In fact no duty on that count has been imposed On him. It is absolutely his option to write out any deed or any number of deeds he chooses to scribe. He has no particular office to attend, and, under Rule (8) he is only allowed to sit in office precincts. Though a particular fee is Prescribed, a deed writer is free to write document even without any fee or on a lesser fee. The only prohibition is that he cannot charge any fee in excess of the fees prescribed by the District Registrar.
Such deed writers also were in existence long before the Rules came into force and were doing their work of deed writers. Under Rule (5)(2) while considering the application of the deed writers, preference was given to those who had been carrying on such work before the Rules came into force. Obviously, therefore, these deed writers have no office of their own and they are given only an annual licence, and there is not any sort of appointment to any office, nor are they receiving any emoluments or remuneration by reason of holding any office.
They are paid by private parties for the work they do for them. The concept of a service is completely absent in the case. The licence con be compared to the licences now issued under various Acts and Control Orders to regulate trade and business concerns. Such Licences cannot in any sense be held to be holding any 'office' or, 'employment' under the State.
5. The expression 'office of profit' bas not been defined anywhere though it is also found mentioned in several provisions of our Constitution, like Articles 58(2), 59(2), 64, 66(4)(a) and 191(1)(a) of the Constitution. The principle underlying the disqualification contemplated under the aforesaid provisions of the Constitution and under Section 10(9) (c) of the Act is that there shall be no conflict between the duties of a Member of the Grama Panchayat or a Member of the State Assembly or Parliament, as such, and his private interest, and that indebtedness of such a person to Government or to any local authority is incompatible with his independence as a representative of the people. It is primarily to achieve that object, these disqualifications have been placed in the Statute.
6. The duties of a deed writer are not of such a character that bring about any such conflict between his private interest and his duties as a Member of the Grama Panchayat, and moreover no question of subordination to any Government or Local authority is involved in the work of such holder of a licence as that of a deed writer.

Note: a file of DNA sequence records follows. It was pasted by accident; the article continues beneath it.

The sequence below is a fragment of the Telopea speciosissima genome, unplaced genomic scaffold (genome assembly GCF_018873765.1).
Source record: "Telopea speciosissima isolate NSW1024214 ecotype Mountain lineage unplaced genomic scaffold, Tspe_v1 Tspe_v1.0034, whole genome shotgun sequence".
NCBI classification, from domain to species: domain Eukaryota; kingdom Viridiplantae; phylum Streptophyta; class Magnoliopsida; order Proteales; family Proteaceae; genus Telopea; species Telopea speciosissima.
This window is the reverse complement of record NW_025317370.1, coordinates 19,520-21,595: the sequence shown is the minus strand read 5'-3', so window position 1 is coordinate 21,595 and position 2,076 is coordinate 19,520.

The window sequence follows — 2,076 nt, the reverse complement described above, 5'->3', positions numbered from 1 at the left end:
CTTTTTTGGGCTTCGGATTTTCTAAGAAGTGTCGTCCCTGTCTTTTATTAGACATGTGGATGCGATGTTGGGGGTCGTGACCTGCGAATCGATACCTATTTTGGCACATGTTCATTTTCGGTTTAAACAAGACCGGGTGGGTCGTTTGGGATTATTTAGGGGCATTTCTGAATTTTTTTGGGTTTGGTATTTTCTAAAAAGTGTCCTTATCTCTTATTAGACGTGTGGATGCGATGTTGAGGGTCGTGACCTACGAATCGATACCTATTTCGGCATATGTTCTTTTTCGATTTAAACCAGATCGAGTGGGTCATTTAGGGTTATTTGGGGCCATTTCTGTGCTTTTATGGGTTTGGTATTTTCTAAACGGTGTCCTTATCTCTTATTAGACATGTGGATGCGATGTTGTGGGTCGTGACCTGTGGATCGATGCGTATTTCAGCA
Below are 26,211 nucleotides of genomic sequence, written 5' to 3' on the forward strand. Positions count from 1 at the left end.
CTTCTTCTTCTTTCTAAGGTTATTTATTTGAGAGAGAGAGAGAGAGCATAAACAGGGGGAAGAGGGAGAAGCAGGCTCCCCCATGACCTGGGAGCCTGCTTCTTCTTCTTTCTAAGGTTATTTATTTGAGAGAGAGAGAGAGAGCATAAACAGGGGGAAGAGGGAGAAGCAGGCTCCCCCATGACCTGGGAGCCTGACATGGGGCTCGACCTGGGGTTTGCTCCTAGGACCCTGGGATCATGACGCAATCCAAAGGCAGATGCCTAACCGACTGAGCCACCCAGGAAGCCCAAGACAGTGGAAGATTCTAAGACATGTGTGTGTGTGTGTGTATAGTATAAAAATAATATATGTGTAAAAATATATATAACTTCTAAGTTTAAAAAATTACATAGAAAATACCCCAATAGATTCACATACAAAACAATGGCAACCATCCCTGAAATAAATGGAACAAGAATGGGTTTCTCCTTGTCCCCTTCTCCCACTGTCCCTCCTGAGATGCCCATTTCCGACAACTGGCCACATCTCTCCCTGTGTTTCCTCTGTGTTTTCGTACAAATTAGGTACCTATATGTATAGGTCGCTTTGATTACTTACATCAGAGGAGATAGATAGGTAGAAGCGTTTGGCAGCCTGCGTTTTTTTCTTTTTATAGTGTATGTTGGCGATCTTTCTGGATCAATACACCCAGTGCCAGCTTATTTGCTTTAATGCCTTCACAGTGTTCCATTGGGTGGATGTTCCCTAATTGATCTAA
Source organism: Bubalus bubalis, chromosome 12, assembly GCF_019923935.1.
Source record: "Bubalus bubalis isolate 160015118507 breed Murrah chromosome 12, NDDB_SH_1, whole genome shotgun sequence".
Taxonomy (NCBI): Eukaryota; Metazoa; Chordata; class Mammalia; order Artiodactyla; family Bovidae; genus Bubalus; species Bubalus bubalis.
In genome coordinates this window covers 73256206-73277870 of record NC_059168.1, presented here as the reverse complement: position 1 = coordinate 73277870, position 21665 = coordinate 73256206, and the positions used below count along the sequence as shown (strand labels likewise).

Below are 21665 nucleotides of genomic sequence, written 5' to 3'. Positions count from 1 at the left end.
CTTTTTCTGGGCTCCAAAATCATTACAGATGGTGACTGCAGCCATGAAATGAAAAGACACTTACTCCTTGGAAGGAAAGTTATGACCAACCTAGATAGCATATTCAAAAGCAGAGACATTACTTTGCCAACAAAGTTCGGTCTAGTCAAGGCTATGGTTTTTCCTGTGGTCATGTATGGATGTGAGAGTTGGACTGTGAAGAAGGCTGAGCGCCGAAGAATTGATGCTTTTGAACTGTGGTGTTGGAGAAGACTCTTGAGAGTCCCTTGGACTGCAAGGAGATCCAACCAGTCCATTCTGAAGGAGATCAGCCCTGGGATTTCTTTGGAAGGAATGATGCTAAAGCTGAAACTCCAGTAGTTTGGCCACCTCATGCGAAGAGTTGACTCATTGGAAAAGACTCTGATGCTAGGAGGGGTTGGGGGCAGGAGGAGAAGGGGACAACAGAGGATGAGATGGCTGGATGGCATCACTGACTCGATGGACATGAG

7. In this connection a decision reported in Abdul Shakur v. Rikhab Chand, AIR 1958 SC 52 may be seen. In that case, their Lordships, while dealing with a case whether a Mohatmin (manager) of Madrasa Durgah Khawaja Sahib Akbari, under Act 36 of 1955 holds office of profit under the Government of India, held :
'No doubt the Committee of Durgah Endowment under Act 36/55 is to be appointed by the Government of India, but it is a body corporate with perpetual succession acting within the four corners of the Act. Merely because the Committee or the members of the Committee can make bye-laws prescribing the duties and powers of its employees cannot convert the servants of the Committee into holders of office of profit under the Government of India. The appellant is neither appointed by the Government of India nor is removeable by the Government of India nor is paid out of the revenues of India. The power of the Government to appoint a person to office of profit or to continue him in that office Or revoke his appointment at their discretion and payment from out of the Government Revenue are important factors in determining whether that person is holding an office of profit under the Government though payment from a source other than Government Revenue is not always a decisive factor.'
In another decision of the Supreme Court reported in Ravanna Subanna v. G, S. Kaggeerappa, AIR 1954 SC 653 their Lordships, while dealing with a case of 'office of profit' within the meaning of the Mysore Town Municipalities Act, held :
'That the plain meaning of the expression seems to be that an office must be held under thegovernment to which any pay, salary, emoluments or allowance is attached. The word 'profit' connotes the idea of pecuniary gain. If there is really a gain, its quantum or amount would not bo material: but the amount of money receivable by a person in connexion with the office he holds may be material in deciding whether the office reallycarries any profit.'
A case, very similar to one before us where the question arose whether a stamp vendor, who does not get a fixed remuneration but only gets a commission On the sales he conducts, can be said to be holding an office of profit within the meaning of the Mysore Town Municipalities Act was decided by a Division Bench of the Mysore High Court reported in Venkatappa v. Subba Rao, AIR 1957 Mys 79. Their Lordships relying on the aforesaid decision of the Supreme Court reported in AIR 1954 SC 653, held that a Stamp Vendor was not a person who held any office of profit as he was not getting any fixed remuneration but only got commission on the sales he conducted.
8. In the, case before us there is no question of remuneration nor is there any relationship of master and servant or employer and employee between the State or any other local authority and a deed writer licenced under the Rules like the present petitioner. The petitioner is a mere licensee, whose licence is renewable from year to year. He does not hold any office and much less an office of profit, and he has no particular official duly to discharge. In the light of aforesaid decisions and the discussions, the petitioner cannot be held to be a person holding any office of profit within the meaning of Section 10 (9) (c) of the Act so as to disqualify him to contest for the election of or to hold the office of Sarpunch.
9. In this view of the matter, the order of the Sub-divisional Magistrate. Nowrangpur, is clearly wrong and must be quashed. The writ petition is accordingly allowed. As there is no appearance for the other side, there will be no order for costs.
10. I agree.